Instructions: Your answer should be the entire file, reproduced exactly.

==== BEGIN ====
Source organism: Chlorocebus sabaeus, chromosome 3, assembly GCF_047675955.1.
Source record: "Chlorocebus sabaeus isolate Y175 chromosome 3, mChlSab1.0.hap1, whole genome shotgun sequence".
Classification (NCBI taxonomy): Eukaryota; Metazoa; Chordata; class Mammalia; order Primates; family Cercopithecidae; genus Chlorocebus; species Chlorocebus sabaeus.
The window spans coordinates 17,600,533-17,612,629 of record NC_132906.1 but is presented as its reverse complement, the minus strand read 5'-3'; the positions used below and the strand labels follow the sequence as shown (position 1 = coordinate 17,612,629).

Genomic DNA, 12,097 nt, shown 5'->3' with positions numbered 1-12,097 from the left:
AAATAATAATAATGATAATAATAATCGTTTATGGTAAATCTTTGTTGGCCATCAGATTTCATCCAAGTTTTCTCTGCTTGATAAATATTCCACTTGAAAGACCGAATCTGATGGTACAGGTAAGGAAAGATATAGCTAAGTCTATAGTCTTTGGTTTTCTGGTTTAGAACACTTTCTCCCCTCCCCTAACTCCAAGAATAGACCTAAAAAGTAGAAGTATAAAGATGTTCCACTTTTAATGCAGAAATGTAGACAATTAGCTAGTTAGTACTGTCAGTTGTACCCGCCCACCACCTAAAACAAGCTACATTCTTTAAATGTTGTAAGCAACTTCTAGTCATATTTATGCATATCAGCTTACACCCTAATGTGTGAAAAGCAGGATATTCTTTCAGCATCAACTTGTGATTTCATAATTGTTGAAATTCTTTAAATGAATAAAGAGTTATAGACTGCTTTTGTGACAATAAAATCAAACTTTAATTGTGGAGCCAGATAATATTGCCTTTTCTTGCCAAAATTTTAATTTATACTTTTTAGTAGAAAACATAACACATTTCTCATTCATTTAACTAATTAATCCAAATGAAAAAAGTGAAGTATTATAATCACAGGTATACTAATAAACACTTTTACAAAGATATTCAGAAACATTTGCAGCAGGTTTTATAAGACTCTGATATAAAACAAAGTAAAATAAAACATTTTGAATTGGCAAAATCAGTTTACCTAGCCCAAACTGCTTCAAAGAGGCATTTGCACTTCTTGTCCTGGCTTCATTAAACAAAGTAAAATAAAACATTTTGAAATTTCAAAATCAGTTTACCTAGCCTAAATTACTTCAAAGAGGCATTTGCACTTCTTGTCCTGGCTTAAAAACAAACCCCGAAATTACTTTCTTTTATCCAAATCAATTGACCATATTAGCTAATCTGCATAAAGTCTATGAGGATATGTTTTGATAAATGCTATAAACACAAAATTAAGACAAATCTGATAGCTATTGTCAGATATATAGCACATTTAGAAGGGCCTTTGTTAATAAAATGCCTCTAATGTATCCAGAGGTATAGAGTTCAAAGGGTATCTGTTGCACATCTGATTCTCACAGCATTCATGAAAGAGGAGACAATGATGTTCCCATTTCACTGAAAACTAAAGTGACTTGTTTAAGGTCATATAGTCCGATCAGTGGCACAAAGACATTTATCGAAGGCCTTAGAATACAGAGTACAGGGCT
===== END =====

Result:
Source organism: Chlorocebus sabaeus, chromosome 3, assembly GCF_047675955.1.
Source record: "Chlorocebus sabaeus isolate Y175 chromosome 3, mChlSab1.0.hap1, whole genome shotgun sequence".
Classification (NCBI taxonomy): Eukaryota; Metazoa; Chordata; class Mammalia; order Primates; family Cercopithecidae; genus Chlorocebus; species Chlorocebus sabaeus.
The window spans coordinates 17,600,533-17,612,629 of record NC_132906.1 but is presented as its reverse complement, the minus strand read 5'-3'; the positions used below and the strand labels follow the sequence as shown (position 1 = coordinate 17,612,629).

Genomic DNA, 12,097 nt, shown 5'->3' with positions numbered 1-12,097 from the left:
AAATAATAATAATGATAATAATAATCGTTTATGGTAAATCTTTGTTGGCCATCAGATTTCATCCAAGTTTTCTCTGCTTGATAAATATTCCACTTGAAAGACCGAATCTGATGGTACAGGTAAGGAAAGATATAGCTAAGTCTATAGTCTTTGGTTTTCTGGTTTAGAACACTTTCTCCCCTCCCCTAACTCCAAGAATAGACCTAAAAAGTAGAAGTATAAAGATGTTCCACTTTTAATGCAGAAATGTAGACAATTAGCTAGTTAGTACTGTCAGTTGTACCCGCCCACCACCTAAAACAAGCTACATTCTTTAAATGTTGTAAGCAACTTCTAGTCATATTTATGCATATCAGCTTACACCCTAATGTGTGAAAAGCAGGATATTCTTTCAGCATCAACTTGTGATTTCATAATTGTTGAAATTCTTTAAATGAATAAAGAGTTATAGACTGCTTTTGTGACAATAAAATCAAACTTTAATTGTGGAGCCAGATAATATTGCCTTTTCTTGCCAAAATTTTAATTTATACTTTTTAGTAGAAAACATAACACATTTCTCATTCATTTAACTAATTAATCCAAATGAAAAAAGTGAAGTATTATAATCACAGGTATACTAATAAACACTTTTACAAAGATATTCAGAAACATTTGCAGCAGGTTTTATAAGACTCTGATATAAAACAAAGTAAAATAAAACATTTTGAATTGGCAAAATCAGTTTACCTAGCCCAAACTGCTTCAAAGAGGCATTTGCACTTCTTGTCCTGGCTTCATTAAACAAAGTAAAATAAAACATTTTGAAATTTCAAAATCAGTTTACCTAGCCTAAATTACTTCAAAGAGGCATTTGCACTTCTTGTCCTGGCTTAAAAACAAACCCCGAAATTACTTTCTTTTATCCAAATCAATTGACCATATTAGCTAATCTGCATAAAGTCTATGAGGATATGTTTTGATAAATGCTATAAACACAAAATTAAGACAAATCTGATAGCTATTGTCAGATATATAGCACATTTAGAAGGGCCTTTGTTAATAAAATGCCTCTAATGTATCCAGAGGTATAGAGTTCAAAGGGTATCTGTTGCACATCTGATTCTCACAGCATTCATGAAAGAGGAGACAATGATGTTCCCATTTCACTGAAAACTAAAGTGACTTGTTTAAGGTCATATAGTCCGATCAGTGGCACAAAGACATTTATCGAAGGCCTTAGAATACAGAGTACAGGGCT